The power she did have was in becoming the Mater Dolorosa. She could have stayed in the Philippines, but she and Papa agreed to start anew in America; Mama’s sacrifice to leave her hometown was for the sake of her family. While her decisions are heroic, Evasco observes how a woman as Martyr often experiences psychological effects. Julia Salas in “Dead Stars” became a maid and experienced “deadening life,” and Soledad fell sick from guilt and fear (Evasco 14). Mama Judy may be a Martyr, but I do not believe her decisions ailed her. They moved her legacy forward.


Nana Elena: The Kasama

Her hands are coarse and graceful.
From the needle and thread.
The rolling of lumpia.
The nursing of anaks and apos.

Touch her hands. They feel like sand.
Washed over with waves of tribulations;
Refining the shells that have touched her shores.
Each of her grains embody “kinship, equality, and her awareness” (Evasco 19).
She has shaped me into the Pinay I am today.

My Father’s Mother is a Matriarch. Nana Elena personifies “the transition of women’s perceptions of roles from traditional ones to the radical alternatives for self-fulfillment” (19). With a husband who served in the military, I would have thought he would be the head of the house - but Nana and Papa Rudy’s relationship illustrates that it takes two to change tradition. Evasco notes that women writers began to protest against the status quo in the 1960’s during the People’s struggle for national liberation.

Although Nana Elena may have not been directly involved in the struggle, it is obvious that her environment influenced her views on the world and those around her. In Lorena Barros’ poem, “Sampaguita,” a new order is presented as one “wherein mutual respect and protection between human beings, regardless of sex, status and creed is possible” (Evasco 19). Knowing this, I have seen the connections of my Nana’s life to the new order.

She continues to love and provide for my Kuya who identifies as gay. She has housed and fed my Dad and Tita’s friends when they had no place to stay. She openly talks about how our current social and political climate is corrupt. She personifies Marra Lanot’s “Tribeswoman” because even though she fulfills her traditional roles, she demands more (Evasco 20). She questions what is unjust and educates her family on how they can live their daily lives to make things right. Nana Elena is the kasama in my life because she challenges Patriarchy. Her pen is her parenting and her poetry is the food and crafts crafted by her hands.


My Mother: The Bitch

I used to call my Mom a Bitch.
For the wrong reasons.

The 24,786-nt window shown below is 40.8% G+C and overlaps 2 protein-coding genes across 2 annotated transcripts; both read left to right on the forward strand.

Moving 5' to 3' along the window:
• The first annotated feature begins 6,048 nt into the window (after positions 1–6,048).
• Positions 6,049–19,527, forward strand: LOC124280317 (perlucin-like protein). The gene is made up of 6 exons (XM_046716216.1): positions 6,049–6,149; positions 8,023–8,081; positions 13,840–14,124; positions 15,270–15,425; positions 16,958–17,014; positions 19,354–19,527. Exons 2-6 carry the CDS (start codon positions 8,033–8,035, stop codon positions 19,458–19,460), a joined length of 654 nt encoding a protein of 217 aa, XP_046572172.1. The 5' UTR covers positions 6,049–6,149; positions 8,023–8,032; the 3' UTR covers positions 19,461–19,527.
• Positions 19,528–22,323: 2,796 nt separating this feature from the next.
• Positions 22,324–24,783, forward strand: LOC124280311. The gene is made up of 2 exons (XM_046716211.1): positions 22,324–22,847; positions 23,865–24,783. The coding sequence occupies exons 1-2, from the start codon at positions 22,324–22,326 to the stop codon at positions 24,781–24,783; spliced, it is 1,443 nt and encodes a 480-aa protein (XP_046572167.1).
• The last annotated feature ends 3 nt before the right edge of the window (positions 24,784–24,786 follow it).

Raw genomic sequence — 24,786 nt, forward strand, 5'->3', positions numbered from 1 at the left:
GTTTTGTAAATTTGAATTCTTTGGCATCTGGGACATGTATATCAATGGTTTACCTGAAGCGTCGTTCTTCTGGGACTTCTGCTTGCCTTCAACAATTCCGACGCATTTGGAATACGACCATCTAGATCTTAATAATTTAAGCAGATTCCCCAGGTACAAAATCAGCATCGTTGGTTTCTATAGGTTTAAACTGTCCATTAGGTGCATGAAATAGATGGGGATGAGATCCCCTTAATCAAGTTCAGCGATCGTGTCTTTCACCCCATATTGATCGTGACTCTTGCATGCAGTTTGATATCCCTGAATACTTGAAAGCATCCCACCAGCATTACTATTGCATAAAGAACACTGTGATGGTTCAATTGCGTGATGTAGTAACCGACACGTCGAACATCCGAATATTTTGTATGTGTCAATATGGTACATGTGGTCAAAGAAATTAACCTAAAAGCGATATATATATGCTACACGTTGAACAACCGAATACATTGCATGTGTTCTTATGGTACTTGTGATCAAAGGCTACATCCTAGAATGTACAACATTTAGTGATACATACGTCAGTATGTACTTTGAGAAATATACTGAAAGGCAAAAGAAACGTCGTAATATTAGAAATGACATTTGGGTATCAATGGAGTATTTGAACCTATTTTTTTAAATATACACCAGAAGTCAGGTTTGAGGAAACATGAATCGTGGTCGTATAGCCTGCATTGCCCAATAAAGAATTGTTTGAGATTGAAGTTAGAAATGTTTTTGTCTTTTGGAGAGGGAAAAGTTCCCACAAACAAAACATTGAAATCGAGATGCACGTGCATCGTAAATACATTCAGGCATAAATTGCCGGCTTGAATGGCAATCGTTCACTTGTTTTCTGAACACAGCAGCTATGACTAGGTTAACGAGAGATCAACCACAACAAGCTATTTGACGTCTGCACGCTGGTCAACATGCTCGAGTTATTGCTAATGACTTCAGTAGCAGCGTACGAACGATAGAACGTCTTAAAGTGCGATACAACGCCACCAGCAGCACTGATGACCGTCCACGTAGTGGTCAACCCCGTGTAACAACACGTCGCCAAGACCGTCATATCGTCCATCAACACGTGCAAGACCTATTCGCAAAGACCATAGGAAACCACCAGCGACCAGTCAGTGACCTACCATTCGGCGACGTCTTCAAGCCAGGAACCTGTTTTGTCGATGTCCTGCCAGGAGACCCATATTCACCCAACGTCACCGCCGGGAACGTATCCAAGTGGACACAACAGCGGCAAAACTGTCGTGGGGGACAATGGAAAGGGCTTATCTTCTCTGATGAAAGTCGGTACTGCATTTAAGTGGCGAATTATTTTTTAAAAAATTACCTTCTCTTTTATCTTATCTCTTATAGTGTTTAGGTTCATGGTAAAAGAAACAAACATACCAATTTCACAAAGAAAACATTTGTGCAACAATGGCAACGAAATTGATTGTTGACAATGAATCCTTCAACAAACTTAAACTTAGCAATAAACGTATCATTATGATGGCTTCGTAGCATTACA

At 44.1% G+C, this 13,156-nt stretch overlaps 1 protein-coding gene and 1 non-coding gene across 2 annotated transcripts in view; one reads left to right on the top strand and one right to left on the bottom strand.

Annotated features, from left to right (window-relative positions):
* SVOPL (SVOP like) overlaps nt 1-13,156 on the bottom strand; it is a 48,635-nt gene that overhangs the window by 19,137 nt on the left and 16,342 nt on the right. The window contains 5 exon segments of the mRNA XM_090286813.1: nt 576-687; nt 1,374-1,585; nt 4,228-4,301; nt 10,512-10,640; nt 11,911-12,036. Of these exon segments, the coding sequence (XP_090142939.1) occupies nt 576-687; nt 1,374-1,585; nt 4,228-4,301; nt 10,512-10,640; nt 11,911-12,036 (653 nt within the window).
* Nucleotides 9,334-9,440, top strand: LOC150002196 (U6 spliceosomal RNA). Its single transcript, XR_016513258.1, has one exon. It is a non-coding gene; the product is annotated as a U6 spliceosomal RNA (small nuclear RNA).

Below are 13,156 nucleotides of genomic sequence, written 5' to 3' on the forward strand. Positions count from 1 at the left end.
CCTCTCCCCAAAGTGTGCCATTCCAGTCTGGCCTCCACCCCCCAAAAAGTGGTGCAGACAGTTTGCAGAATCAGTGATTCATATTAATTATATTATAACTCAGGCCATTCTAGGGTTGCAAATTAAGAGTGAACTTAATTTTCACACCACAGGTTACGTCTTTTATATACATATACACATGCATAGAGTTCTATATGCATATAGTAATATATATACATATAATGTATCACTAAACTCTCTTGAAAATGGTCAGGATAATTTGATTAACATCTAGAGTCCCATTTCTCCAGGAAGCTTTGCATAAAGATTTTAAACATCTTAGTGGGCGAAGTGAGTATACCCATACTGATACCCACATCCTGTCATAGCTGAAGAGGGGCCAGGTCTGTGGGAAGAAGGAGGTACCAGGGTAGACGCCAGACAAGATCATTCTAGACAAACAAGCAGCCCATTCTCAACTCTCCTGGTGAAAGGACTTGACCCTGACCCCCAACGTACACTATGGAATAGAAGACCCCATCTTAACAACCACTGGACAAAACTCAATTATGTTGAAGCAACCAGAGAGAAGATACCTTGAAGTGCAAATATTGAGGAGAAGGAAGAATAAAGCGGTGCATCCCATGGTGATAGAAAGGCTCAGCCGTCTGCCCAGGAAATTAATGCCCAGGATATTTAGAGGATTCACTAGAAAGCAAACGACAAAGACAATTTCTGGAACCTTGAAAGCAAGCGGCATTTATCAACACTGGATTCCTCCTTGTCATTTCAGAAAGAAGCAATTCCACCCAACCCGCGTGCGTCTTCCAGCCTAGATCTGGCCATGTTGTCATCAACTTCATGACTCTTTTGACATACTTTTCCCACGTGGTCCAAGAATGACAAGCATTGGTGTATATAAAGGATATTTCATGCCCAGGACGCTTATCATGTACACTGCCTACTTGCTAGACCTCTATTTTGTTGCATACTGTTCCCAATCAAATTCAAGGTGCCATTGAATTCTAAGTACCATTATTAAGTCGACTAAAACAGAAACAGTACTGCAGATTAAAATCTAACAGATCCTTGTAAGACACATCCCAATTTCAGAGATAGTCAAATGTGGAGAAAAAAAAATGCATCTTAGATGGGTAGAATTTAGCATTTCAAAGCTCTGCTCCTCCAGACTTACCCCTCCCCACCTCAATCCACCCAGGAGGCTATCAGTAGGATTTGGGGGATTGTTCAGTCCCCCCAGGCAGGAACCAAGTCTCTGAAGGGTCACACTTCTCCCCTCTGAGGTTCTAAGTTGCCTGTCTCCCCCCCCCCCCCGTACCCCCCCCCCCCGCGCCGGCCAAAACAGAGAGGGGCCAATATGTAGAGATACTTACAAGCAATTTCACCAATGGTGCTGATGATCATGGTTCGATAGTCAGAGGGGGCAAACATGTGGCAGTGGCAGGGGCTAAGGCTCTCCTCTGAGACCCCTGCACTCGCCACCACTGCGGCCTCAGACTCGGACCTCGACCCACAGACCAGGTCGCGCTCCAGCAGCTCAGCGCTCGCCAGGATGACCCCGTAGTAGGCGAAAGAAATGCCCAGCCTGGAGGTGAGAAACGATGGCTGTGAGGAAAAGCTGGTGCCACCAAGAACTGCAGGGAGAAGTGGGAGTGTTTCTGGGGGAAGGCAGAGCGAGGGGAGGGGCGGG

For the worst reasons.
Because I was angry.
Because she was angry.

Little did I understand it was because she was bitter -
That’s what a broken heart can do.
When it’s cuckolded;
When it’s lied to;
When it forces you to become a single Mother.

My Father was not the best husband.
My Mother was a loyal wife.
Who turned into the person I could not stand;
To now become the person I admire the most.
I still call my Mom a Bitch. Not because she is shameless (Evasco 16). Because she is

I understand Evasco’s explanation of “The Bitch: The Angry and Bitter Woman” as a process of reclaiming oneself. I see the similarity in struggles that my Mom faces with Evasco’s examples. My Mother was not la mujer esa, “a shameless bitch,” like in Aida Rivera Ford’s story “The Chieftest Mourner,” but I have seen my mother “in a final burst of anger and bitterness” because of a partner (Evasco 16). My Dad is not deceased, but in my Mom’s eyes, their love has died. Her mourning is for their broken vows, the knowledge that there was someone else.

Connected to Kerima Polotan’s “The Woman As Writer,” anger and bitterness result from the fact that women are shortchanged. When a woman’s nurturing nature is abused and taken for granted by the men in our lives, we lose trust in them. And “that is the reason why we all become bitches in the end” (Evasco 17). We become like my Mother, going through a phase of bitchiness before understanding that we deserve more than what has been taken from us.


Me: The Woman Coming to Terms with Herself, The Warrior and Healer

this is where I am today.
listening to my elders.
living through my elders.
learning how to come to terms with myself and herstory.

a warrior because my Mamang is invincible,
and my Mama is resilient both physically and emotionally.
a healer because my Nana’s hands have shaped me,
and my Mother has shown me her self-worth.

i am the writer.
these are my roots.
this is the story of four generations.
for generations.



Evasco, Marjorie. “The Writer and Her Roots.” Women reading: feminist perspectives on Philippine literary texts, 1992, pp. 9-26.

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Jazlynn Pastor



Jazlynn G. Eugenio Pastor is a performer, activist, and aspiring educator. Raised in Alhambra, California, the most she knew of her culture was through her family. Before discovering her Pinayism, she wrote poetry and danced Hip Hop competitively. She began to find her roots when she moved to San Francisco in 2014 to study at the University of San Francisco. Through Kasamahan at USF and USF’s Yuchengco Philippine Studies Program, Jazlynn has connected to the Fil/Fil-Am community. She is currently following her passions for culture and the performing arts by serving as Kasamahan’s Cultural Director, an Asian Art Museum Intern, and a member of Parangal Dance Company. She hopes to one day bring her experiences to higher education curriculum.